Drew Landry’s Mini Special All My Friends Are Dead Is Full of Life-Affirming LaughsImage by Hayley Frazier Comedy Reviews
There’s a no-frills attitude about Drew Landry’s mini special All My Friends Are Dead, and his approach is apt considering that his main topic—death—is much the same. We can try to dress it up with prayers and funerals, but at the end of the day someone is gone and we feel their absence with every breath we take and they don’t.
Landry may have a name that makes it sound like he’s a star quarterback, but he’s actually a comedian originally from Baltimore and now based in Los Angeles (in fairness, maybe he’s also good at football, I don’t know). His mini special stands at just under 22 minutes and was filmed at the LA Connection Comedy Theatre in late 2022. He begins by just launching into his set without any fancy introduction building him up. The unassuming start, as well as his excellent first bit about being diagnosed with bipolar disorder, immediately draw in the viewer.
Landry’s been performing stand-up since he was 13, and his on-stage ease is a large part of what makes this special work. Many of us aren’t even comfortable talking about death with our loved ones, while Landry lays bare some of the toughest moments of his life in front of strangers. Over the course of All My Friends Are Dead, he talks about the death of his childhood best friend Tucker at the age of eight, and later Tucker’s twin sister and Landry’s other best friend Ellie, who died in her 20s. Landry also examines the long-lasting effects of grief and how it crops up in strange and unnerving ways. His frank and frankly hilarious discussion of mental health is one of the special’s greatest strengths. Life’s hard and it hurts, but we can still laugh about it.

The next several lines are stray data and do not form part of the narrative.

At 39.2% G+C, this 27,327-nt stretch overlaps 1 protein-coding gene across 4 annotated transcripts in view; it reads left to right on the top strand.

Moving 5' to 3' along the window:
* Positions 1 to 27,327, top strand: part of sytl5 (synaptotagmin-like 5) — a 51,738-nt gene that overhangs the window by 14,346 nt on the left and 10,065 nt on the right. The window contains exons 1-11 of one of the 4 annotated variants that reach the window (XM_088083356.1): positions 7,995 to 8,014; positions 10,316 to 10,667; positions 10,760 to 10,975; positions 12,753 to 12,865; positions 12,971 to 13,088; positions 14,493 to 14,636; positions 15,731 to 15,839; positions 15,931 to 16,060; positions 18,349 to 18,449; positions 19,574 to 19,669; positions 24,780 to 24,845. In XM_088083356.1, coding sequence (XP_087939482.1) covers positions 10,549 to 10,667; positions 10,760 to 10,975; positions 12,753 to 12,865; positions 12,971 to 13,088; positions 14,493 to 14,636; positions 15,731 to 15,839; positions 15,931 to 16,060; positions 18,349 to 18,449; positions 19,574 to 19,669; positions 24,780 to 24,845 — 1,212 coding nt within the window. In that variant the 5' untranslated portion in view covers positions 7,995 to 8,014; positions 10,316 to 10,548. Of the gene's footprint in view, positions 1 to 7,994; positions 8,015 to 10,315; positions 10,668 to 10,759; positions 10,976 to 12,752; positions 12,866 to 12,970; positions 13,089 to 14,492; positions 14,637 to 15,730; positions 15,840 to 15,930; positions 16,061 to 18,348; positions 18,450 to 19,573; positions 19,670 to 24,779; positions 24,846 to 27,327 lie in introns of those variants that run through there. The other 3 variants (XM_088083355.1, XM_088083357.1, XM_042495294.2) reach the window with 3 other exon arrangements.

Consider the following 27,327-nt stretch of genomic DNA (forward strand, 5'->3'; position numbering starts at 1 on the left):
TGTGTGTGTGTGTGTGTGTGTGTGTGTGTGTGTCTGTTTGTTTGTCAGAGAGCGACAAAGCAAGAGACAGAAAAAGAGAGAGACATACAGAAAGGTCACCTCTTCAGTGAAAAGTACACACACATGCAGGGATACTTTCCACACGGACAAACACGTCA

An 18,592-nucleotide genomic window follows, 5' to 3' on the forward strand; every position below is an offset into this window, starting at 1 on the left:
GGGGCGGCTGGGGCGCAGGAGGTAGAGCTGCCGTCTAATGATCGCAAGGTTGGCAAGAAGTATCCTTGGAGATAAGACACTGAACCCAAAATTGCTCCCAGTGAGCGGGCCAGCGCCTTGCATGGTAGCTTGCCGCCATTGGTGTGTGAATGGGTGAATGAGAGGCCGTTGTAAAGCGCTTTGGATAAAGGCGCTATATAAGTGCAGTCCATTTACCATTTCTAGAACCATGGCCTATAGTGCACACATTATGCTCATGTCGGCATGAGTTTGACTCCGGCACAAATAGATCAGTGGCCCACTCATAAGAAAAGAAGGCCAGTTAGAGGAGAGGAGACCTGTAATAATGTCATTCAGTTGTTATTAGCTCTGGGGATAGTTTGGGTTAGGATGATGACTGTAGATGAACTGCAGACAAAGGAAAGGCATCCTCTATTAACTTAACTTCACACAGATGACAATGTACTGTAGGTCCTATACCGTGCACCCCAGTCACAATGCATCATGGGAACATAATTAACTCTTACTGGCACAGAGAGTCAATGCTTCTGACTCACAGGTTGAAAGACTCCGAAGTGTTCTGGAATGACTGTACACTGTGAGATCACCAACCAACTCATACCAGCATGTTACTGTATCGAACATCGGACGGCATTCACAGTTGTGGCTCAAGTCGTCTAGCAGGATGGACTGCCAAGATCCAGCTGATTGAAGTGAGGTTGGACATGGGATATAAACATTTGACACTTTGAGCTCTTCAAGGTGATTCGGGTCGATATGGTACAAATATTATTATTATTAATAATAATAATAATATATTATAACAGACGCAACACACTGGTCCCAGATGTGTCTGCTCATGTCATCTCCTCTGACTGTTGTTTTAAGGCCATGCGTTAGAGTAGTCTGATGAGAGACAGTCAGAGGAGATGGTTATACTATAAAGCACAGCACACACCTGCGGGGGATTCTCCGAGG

All My Friends Are Dead also succeeds because of Landry’s deep empathy for the audience. He gives us permission to laugh at certain things that usually discomfit us, and also recognizes those moments that are too horrific or sad to make light of, gently setting them aside. Landry’s understanding of his audience and gauging of the room’s emotions keep the special safely on track.
As for his writing, Landry’s jokes are streamlined and elegant in their simplicity. Sometimes they can be predictable, however, his bits are delivered with such gusto that even if you see the punchline coming, you still keep laughing.
All My Friends Are Dead is a life-affirming 20-odd minutes that showcase both Landry’s talent as a comedian and his deep love for Ellie and Tucker. You’d be hard-pressed not to call up your best friend as soon as the credits roll.
Watch All My Friends Are Dead on YouTube here.
Clare Martin is a cemetery enthusiast and Paste’s assistant comedy editor. Go harass her on Twitter @theclaremartin.